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Gender imbalances in academia have been evident historically and persist today. For the past 60 years, we have witnessed the increase of participation of women in biomedical disciplines, showing that the gender gap is shrinking. However, preliminary evidence suggests that women, including female researchers, are disproportionately affected by the COVID19 pandemic in terms of unequal distribution of childcare, elderly care, and other kinds of domestic and emotional labor. Sudden lockdowns and abrupt shifts in daily routines have had disproportionate consequences on their productivity, which is reflected by a sudden drop in research output in biomedical research, consequently affecting the number of female authors of scientific publications.
The objective of this study is to test the hypothesis that the COVID19 pandemic has had a disproportionate adverse effect on the productivity of female researchers in the biomedical field in terms of authorship of scientific publications.
This is a retrospective observational bibliometric study. We investigated the proportion of male and female researchers who published scientific papers during the COVID19 pandemic, using bibliometric data from biomedical preprint servers and selected SpringerNature journals. We used the ordinary least squares regression model to estimate the expected proportions over time by correcting for temporal trends. We also used a set of statistical methods, such as the KolmogorovSmirnov test and regression discontinuity design, to test the validity of the results.
A total of 78,950 papers from the bioRxiv and medRxiv repositories and from 62 selected SpringerNature journals by 346,354 unique authors were analyzed. The acquired data set consisted of papers that were published between January 1, 2019, and August 2, 2020. The proportion of female first authors publishing in the biomedical field during the pandemic dropped by 9.1%, on average, across disciplines (expected arithmetic mean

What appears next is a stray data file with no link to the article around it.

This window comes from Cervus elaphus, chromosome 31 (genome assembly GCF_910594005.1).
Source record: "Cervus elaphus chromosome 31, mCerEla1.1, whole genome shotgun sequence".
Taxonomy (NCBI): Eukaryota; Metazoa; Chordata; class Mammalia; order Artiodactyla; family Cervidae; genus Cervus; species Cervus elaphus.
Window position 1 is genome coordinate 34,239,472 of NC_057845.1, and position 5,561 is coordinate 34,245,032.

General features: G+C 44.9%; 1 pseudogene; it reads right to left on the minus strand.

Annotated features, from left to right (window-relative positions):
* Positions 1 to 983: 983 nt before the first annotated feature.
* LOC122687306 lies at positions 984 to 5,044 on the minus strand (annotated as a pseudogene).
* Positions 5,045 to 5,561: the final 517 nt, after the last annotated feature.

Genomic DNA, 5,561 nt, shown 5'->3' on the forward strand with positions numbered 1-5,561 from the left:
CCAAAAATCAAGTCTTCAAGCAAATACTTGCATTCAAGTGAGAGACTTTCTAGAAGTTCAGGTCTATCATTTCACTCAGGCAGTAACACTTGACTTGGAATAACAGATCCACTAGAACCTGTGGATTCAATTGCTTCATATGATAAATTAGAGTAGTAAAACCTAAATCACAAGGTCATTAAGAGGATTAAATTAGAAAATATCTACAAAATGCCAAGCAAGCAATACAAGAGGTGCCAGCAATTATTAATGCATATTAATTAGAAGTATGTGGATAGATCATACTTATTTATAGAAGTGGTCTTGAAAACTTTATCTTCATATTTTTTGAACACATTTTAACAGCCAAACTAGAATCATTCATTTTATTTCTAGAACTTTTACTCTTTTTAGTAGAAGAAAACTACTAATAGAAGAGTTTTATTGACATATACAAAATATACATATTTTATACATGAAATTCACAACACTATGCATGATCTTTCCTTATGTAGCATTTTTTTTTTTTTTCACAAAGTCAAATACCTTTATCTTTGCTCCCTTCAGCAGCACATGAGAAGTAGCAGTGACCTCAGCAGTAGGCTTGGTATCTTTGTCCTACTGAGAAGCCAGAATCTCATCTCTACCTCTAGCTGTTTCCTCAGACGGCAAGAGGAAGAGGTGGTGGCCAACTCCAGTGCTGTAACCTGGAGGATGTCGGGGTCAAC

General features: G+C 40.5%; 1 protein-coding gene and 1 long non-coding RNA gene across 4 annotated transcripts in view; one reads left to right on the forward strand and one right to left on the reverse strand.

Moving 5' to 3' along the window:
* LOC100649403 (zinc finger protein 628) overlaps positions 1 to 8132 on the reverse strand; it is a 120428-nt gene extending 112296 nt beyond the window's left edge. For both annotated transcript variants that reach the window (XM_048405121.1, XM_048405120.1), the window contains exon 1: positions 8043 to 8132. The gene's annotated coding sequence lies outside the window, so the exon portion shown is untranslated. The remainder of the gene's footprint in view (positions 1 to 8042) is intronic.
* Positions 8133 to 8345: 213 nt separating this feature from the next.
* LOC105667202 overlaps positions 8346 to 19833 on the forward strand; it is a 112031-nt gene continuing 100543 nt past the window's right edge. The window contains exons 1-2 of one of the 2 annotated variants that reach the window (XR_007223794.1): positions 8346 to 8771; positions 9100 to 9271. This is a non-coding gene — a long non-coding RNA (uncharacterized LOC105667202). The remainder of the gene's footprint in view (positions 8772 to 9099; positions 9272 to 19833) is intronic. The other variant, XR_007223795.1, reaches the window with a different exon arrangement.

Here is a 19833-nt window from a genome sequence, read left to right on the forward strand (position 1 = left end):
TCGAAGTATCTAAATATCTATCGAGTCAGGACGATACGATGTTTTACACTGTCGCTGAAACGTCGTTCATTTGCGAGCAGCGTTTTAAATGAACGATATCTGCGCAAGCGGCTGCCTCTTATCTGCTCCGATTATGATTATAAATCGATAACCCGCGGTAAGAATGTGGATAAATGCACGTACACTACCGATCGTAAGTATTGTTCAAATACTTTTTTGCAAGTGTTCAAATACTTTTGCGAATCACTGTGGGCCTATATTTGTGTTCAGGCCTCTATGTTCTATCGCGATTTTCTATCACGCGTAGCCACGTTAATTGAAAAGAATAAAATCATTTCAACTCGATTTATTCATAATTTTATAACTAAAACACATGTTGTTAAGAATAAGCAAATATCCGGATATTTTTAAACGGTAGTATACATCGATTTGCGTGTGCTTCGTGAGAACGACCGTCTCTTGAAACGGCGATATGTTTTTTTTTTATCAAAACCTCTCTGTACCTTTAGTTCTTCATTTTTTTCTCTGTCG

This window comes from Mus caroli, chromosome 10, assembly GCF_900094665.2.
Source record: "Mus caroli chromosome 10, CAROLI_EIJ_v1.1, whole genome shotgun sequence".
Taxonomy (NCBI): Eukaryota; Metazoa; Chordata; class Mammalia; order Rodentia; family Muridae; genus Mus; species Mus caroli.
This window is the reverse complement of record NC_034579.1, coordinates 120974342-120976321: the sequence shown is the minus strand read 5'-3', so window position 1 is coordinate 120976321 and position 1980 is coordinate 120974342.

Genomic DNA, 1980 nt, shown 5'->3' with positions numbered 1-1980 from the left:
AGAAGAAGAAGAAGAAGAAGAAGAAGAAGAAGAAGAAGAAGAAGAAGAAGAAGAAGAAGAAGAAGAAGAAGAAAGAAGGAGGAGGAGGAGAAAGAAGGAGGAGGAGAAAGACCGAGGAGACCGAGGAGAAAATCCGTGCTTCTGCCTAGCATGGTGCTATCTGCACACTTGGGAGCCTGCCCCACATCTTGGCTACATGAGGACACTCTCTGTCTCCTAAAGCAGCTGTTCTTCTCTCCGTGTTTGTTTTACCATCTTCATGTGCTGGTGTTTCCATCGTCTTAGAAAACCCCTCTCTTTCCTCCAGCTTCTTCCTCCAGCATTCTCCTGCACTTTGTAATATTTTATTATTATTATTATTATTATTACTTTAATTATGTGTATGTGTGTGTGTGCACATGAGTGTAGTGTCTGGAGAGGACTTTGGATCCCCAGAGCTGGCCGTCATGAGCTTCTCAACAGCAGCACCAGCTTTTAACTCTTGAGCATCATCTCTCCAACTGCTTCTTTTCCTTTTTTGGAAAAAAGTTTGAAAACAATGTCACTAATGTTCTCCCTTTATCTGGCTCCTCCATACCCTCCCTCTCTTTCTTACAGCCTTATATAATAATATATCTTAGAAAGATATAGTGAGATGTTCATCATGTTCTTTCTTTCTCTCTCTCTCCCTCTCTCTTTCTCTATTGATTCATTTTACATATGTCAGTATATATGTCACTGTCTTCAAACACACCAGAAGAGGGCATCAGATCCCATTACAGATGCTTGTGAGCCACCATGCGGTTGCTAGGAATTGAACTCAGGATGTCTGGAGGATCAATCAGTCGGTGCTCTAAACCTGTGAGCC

Our findings document a decrease in the number of publications by female authors in the biomedical field during the global pandemic. This effect was particularly pronounced for papers related to COVID19, indicating that women are producing fewer publications related to COVID19 research. This sudden increase in the gender gap was persistent across the 10 countries with the highest number of researchers. These results should be used to inform the scientific community of this worrying trend in COVID19 research and the disproportionate effect that the pandemic has had on female academics.
As of the date of this writing, the COVID19 pandemic has claimed hundreds of thousands of lives worldwide and disrupted almost all aspects of human society. The socioeconomic impacts of the pandemic are yet to be assessed and the impending economic crisis and recession are becoming evident [
Stayathome orders, lockdowns, and school closures have affected scientists as well, especially those caring for children or other family members [
As a result, the research productivity of female scientists appears to have decreased [
A similar effect has been observed with publications on preprint servers. The proportion of female authors publishing on the most popular economics preprint servers is lower than expected [
Motivated by ongoing research efforts, we expand on the previous research by analyzing a large bibliographic data set in the biomedical field; we also employ different modeling techniques that can further improve our understanding of this phenomenon. The aim of this study is to quantify how the COVID19 crisis exacerbates the gender gap in scientific publishing in the biomedical field.
Bibliometric data on published papers were collected from three separate sources:
The bioRxiv repository contains 51,171 papers and 225,110 authors; Rxivist is the application programming interface (API) provider for bioRxiv publications [
The medRxiv repository contains 8845 papers and 52,364 authors; data are scraped directly from medrxiv.org.
The SpringerNature repository contains 19,525 papers and 91,257 authors; data from 62 journals are collected using the SpringerNature OpenAccess API. SpringerNature data include highimpact journals, such as Nature Genetics, Nature Medicine, and Nature Immunology, as well as multiple BMC journals, such as BMC Bioinformatics and BMC Genomics.
We included the data from all journals in the biomedical field for which SpringerNature provides data. A complete list of journals used in the analysis is available in Table S1 of
For each source, we collected the relevant metadata. For each paper in bioRxiv and medRxiv, we kept the
To infer each author's gender from their name, we used a stateoftheart tool, namely the genderize.io API [
In our data set, we identified the most likely gender of 466,836 authors in total. Out of these, the gender of 348,506 (74.7%) unique authors (214,095 male [61.4%] and 134,411 female [38.6%]) could be inferred with high accuracy, with confidence scores from genderize.io higher than 0.8.